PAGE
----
After the cakes cooled I dug a little well from the center using a fish knife (never once did I use this knife for a fish, so it was nice that I found a use for it finally). My friend from work loaned me her frosting gun and once I got the hang of this baby I wanted to inject everything! You'd like to have a pancake filled with syrup? Let me get my gun! What's that you say? The bakery gave you a doughnut with no jelly in it? Step aside while I load my frosting gun. Of all the kitchen gadgets, this one is my favorite. So I made my favorite buttercream (recipe below) and colored it deep lava red and got to work.

I thinned out a portion of the icing with a little extra milk so it would be runny and drizzled it over the top of the volcano to give it that oozing lava look. I loved the way these came out.

Lunch was simple cheese or peanut butter and jelly sandwiches cut into dinosaurs with our cookie cutters, a rainbow fruit salad and some Trader Joe's cheese poofs.

For games we had a treasure hunt in our tiny backyard with all those dinosaur eggs and a few Easter eggs thrown in for good measure, Fishing for Dinosaurs game where my husband took some old bamboo rods and made little fishing poles for the kids to use to pick up dinosaurs in our kiddie pool, Pin the Horn on the Triceratops, and a pinata filled with all the crap we've accumulated from previous birthday parties and their goody bags. I hate goody bags and refuse to do them, so it felt slightly mean spirited to be sending this junk back home with other kids, but we have no use for that stuff. All in all this was one of those great birthday parties that I'll certainly never forget. Every parent that came commented that these parties should be the new way of doing them, drop your kids off and get a few hours to yourself. I couldn't agree more. it was easy as long as you have a helpful spouse and have pretty much accounted for every minute that the kids are with you.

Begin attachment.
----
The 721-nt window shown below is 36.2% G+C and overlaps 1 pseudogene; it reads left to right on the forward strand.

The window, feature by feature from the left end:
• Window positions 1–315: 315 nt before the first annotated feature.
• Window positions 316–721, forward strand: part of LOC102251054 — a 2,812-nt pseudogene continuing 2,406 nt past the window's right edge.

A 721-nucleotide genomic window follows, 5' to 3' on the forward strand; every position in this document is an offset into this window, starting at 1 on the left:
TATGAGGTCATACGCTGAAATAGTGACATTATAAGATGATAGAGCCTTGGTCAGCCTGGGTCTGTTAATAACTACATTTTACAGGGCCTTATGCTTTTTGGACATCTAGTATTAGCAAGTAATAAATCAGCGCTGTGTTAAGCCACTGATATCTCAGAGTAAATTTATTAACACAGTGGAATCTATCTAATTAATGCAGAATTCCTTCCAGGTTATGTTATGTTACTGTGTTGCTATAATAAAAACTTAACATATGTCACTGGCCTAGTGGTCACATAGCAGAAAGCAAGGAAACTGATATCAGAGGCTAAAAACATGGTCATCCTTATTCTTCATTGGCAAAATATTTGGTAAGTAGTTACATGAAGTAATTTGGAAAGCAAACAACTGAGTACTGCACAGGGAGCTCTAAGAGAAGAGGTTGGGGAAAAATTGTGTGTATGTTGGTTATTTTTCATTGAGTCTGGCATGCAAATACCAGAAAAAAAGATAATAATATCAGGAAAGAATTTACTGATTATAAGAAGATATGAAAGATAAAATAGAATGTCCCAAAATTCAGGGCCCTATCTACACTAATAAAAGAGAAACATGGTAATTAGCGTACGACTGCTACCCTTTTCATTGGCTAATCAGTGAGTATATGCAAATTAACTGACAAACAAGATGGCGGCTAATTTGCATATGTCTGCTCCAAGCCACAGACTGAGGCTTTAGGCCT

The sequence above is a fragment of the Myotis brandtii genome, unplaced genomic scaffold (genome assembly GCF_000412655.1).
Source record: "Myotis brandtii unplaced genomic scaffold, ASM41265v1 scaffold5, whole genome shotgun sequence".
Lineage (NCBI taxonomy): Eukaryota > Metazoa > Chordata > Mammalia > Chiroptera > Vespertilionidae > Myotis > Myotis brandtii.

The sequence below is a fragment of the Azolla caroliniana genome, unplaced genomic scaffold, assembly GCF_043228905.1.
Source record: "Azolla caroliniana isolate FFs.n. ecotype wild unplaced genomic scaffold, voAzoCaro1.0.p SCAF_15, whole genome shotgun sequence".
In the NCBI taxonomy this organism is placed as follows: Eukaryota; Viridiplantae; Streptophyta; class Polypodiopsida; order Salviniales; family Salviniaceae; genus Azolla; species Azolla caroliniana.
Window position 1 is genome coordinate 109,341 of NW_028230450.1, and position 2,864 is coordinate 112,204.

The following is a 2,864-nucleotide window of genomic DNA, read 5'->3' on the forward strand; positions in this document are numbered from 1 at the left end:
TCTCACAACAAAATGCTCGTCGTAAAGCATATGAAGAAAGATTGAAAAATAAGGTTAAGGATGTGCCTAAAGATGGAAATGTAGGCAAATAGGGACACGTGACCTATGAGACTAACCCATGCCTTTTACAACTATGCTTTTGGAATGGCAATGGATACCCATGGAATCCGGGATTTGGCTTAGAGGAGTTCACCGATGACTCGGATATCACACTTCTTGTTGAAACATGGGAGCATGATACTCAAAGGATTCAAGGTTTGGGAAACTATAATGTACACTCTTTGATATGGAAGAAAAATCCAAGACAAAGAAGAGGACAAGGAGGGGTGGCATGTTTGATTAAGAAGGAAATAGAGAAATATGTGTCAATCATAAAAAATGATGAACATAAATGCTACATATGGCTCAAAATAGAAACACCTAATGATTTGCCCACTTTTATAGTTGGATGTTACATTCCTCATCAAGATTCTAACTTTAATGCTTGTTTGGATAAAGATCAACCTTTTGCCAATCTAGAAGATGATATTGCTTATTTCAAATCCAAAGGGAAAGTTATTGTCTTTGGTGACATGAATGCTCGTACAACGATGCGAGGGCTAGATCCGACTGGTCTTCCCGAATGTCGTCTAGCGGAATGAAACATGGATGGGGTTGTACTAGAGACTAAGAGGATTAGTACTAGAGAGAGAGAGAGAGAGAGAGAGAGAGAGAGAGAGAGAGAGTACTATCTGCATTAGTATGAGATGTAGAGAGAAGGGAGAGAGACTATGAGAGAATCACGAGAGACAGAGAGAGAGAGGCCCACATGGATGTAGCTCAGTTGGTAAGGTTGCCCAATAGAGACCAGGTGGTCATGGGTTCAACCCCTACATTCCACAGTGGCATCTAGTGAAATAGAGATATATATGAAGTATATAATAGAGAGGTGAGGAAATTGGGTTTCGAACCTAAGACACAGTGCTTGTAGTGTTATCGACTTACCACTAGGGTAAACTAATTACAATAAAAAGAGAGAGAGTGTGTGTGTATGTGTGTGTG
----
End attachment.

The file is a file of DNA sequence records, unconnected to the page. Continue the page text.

Buttercream frosting recipe

1 stick of butter (room temperature)
3 3/4 powdered sugar
3-4 tablespoons milk
1 teaspoon vanilla

Cream the butter for a minute or two, add the sugar, milk and vanilla till thoroughly mixed.

Wednesday, June 15, 2011

Obsessed with: Everyday Food

Majority of my dinners are planned out of looking at a few blogs and with my collection of Everyday Food magazines. My mother gave me a subscription in 2009 and I quickly fell in love. They clearly know the audience (which I feel is me at times, specifically - how did you know I wanted to make lemon curd??). In the past I'd buy a few issues on eBay or buy some at a garage sale or thrift store. But I truly hit the jackpot a few weeks ago. I was with my mother in law in Sonoma cruising our favorite thrift store, the Church Mouse and I was done looking at the children's books. I looked around for her and found her standing in the food book area. I offhandedly mentioned that I am always on the lookout for Everyday Food magazines and she gestured to a pile sitting on a desk. She gestured towards them the way you would point someone to the bathroom, I mean, come on! My mouth dropped open, there sat 25 issues of Everyday Food in mint condition. I gathered them up and bought them on the spot. I mentioned to her as I bought them that its nearly impossible to find Issue #1 of Everyday Food and that they go for a pretty penny on eBay. We got into the car and headed to the second Church Mouse down the road. I walked into the store and started my usual perusal of kitchen gadgets and my mother-in-law walked towards me with a huge grin on her face and in her hands were issues #1-#10 of Everyday Food. I just about screamed with delight. I quickly purchased my beloved magazines for a whopping $2.50 (@ 25 cents per issue, take that eBay!)